In a recent paper, Michael W. Brandt and two colleagues look into whether hedge funds “adjust the conditional market exposure in response to real-time changes in macroeconomic conditions, and whether doing so improves their performance.”
The paper is a short one but it may punch above its weight in several important academic discussions, as we shall see.
Brandt is a professor of business administration at Duke’s Fuqua School of Business. He’s also with the National Bureau of Economic Research. The overlap of macro and micro is a characteristic concern of his: his other recent articles of his discuss how macroeconomic news predicts stock returns and the economic fundamentals behind Eurozone sovereign yield spreads. His co-authors on the paper concerning hedge fund market timing are Federico Nucera and Giorgio Valente, of LUISS Guido Carli University and the Hong Kong Monetary Authority, respectively.
On one level this is a contribution to a growing body of literature on “nowcasting,” that is, on the ability of institutions to process and employ real time economic information. These authors use a nowcasting economic growth index developed by Brandt and two other collaborators (Alessandro Beber and Maurizio Luisa) and published two years ago in the Journal of Financial Economics.
A Macroeconomic News Flow Index
The “macroeconomic news flow” index uses only raw figures (in order to remain real-time, it must forego any use of revised figures) and it serves as a proxy for the information that a sophisticated data collector and analyst might extract from publicly available releases. The first part of the Brandt Nucera Valente project then is to determine whether hedge funds (equity hedge funds in particular) are in fact reacting to changes in the sort of information the MNF index reflects. The short answer is: some are; some aren’t. The good ones are.
Economic nowcasting has long (since around 1989 or so) been split between state-space approaches on the one hand and a balanced panel regression on the other. The Beber Brandt Luisa contribution was to combine those two approaches. They abandoned the effort to estimate a real-time series of gross domestic product, and focused on economic news releases that fell into one or more of four categories: inflation, output, employment, and sentiment. They excluded from their database any information based on the financial markets, as the aim was to get behind the interpretation that those markets are putting on the same underlying data. So (to describe the result in terms of a couple of prevailing journalistic clichés that may fit) this was an effort to measure “Main Street,” and second-guess “Wall Street,” which is presumably also looking to the health or otherwise of Main Street.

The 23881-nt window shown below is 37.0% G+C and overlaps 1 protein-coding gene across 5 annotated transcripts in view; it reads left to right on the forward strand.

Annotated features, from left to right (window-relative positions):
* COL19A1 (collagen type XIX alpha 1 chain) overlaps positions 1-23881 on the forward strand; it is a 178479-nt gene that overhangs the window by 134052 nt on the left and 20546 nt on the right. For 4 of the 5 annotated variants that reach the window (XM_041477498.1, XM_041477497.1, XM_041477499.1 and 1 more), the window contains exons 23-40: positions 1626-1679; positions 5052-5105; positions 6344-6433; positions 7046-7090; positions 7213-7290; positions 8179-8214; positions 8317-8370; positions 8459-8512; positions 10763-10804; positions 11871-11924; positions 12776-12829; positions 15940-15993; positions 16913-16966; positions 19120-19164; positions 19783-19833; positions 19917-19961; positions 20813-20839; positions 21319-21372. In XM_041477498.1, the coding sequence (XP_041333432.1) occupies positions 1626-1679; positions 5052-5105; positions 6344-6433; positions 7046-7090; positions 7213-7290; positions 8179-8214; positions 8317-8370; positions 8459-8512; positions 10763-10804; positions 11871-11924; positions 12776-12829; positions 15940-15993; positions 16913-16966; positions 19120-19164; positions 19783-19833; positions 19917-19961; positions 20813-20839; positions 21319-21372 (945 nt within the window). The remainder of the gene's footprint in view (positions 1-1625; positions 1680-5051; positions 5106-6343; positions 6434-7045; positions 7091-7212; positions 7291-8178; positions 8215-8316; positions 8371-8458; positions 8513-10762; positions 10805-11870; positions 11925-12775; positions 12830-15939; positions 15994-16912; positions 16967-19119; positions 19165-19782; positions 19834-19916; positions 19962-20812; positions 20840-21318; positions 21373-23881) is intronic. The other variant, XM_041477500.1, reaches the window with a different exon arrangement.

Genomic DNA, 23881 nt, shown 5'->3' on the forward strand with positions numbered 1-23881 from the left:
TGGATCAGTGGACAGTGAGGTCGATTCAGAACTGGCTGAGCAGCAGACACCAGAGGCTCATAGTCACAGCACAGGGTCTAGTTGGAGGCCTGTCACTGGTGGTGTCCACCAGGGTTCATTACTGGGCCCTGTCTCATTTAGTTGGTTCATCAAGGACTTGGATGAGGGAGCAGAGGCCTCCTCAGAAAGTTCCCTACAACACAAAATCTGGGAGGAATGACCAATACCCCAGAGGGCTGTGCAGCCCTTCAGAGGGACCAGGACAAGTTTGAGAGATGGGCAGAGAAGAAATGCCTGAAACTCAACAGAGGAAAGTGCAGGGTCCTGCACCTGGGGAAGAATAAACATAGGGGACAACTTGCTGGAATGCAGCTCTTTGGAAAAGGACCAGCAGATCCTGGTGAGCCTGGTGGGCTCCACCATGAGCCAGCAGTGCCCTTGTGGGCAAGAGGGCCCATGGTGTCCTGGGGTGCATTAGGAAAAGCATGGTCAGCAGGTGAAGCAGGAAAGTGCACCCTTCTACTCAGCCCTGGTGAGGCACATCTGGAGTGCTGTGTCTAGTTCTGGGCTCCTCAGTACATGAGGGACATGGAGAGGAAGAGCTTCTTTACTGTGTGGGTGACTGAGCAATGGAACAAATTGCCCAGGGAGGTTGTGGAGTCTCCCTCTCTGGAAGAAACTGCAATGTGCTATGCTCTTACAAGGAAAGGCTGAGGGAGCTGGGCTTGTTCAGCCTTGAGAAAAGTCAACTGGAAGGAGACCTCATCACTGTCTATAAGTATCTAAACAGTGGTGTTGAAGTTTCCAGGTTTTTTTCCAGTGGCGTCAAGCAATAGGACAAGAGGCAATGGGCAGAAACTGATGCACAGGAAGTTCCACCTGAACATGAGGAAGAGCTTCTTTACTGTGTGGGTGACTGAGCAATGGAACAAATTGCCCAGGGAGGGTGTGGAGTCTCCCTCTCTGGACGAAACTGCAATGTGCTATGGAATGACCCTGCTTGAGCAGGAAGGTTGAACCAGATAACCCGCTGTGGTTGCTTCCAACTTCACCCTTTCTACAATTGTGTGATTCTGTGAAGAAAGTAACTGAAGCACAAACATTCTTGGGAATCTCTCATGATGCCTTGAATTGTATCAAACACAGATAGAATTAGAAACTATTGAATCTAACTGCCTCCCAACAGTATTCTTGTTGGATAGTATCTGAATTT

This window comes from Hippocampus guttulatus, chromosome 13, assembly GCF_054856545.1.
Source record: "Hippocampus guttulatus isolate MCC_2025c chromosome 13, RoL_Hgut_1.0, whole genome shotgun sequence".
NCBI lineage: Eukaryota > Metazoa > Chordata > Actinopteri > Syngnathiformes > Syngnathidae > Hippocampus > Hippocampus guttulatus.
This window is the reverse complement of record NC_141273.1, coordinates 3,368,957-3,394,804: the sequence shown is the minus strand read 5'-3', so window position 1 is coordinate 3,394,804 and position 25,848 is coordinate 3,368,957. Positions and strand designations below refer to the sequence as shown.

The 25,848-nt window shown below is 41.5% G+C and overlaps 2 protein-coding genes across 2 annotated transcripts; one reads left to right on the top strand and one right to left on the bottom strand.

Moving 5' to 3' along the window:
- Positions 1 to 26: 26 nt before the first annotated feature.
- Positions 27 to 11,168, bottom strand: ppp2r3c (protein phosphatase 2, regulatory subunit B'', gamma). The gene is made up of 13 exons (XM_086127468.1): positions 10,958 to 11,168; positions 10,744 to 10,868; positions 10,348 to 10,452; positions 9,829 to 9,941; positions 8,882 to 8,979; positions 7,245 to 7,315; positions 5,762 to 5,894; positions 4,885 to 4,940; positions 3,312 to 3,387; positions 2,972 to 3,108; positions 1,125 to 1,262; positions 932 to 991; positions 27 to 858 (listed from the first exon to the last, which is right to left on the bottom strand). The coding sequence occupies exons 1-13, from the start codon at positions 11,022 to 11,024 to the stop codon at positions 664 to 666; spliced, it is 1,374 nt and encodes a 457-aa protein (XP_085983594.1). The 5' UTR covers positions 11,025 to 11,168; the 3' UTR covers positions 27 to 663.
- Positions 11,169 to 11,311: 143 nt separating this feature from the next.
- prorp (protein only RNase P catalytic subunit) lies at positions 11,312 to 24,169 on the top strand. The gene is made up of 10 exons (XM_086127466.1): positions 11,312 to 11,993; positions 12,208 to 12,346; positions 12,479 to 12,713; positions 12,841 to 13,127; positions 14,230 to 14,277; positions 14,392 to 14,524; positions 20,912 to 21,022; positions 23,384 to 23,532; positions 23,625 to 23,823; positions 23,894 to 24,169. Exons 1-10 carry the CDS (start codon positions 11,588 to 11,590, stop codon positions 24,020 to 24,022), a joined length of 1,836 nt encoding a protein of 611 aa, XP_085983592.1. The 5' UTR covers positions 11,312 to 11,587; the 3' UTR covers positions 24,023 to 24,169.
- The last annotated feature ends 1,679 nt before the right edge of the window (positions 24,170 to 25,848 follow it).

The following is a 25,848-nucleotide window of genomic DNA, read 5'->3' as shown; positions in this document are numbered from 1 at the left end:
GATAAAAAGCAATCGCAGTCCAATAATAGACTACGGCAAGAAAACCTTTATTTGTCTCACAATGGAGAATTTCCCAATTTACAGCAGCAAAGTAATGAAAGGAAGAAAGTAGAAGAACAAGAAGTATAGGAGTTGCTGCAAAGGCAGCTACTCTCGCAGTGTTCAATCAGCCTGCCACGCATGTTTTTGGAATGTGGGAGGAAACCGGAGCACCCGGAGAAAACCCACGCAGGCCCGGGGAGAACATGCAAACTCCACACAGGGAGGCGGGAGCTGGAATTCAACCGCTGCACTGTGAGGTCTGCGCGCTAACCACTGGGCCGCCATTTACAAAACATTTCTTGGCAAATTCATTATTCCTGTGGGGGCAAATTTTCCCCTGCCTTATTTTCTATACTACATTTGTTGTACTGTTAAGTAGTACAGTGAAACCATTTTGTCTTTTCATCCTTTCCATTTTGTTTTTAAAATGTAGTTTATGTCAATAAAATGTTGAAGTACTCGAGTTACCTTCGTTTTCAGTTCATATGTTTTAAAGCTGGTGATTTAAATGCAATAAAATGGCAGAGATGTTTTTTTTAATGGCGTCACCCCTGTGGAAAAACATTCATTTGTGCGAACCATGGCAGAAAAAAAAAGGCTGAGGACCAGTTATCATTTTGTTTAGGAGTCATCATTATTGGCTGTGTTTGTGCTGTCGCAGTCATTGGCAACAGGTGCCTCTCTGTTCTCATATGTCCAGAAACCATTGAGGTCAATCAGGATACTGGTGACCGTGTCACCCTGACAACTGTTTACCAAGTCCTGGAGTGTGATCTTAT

But let’s get back to Brandt’s work with Nucera and Valente.
In the paper on hedge fund timing, the authors find that there are three groupings: counter-cyclical responders, pro-cyclical responders, and unresponsive hedge funds. Among these groups, the pro-cyclical responders have the best performance, even controlling for standard hedge fund risk factors.
The point, if it holds up under scholarly scrutiny (it certainly seems likely to receive some, given the stakes involved) would amount to a blasted hole in the hull of the efficient markets hypothesis. It suggests that the best hedge funds, presumably on the basis of managerial ability, gain alpha by doing precisely what the EMH says they cannot do – reading publicly available information better or quicker than the markets themselves. Quantitatively, “the most pro-cyclical market timers outperform their less active and counter-cyclical peers by over four percent annualized with a risk-adjusted alpha of 5.5 percent.”
As the authors observe, this research contributes to an ongoing debate over the question whether hedge funds earn their fees by measures of risk-adjusted performance. It answers, some of them do! and it goes some distance at least within the realm of equity, to say something about who does and why.
Finally, this paper also helps clear those alpha generators of the charge that they thrive only because of inside information. The index generated in the 2015 Beber, Brandt & Luisa paper, and employed as the basis of the assessment by Brandt, Nucera & Valente, is based entirely on public information.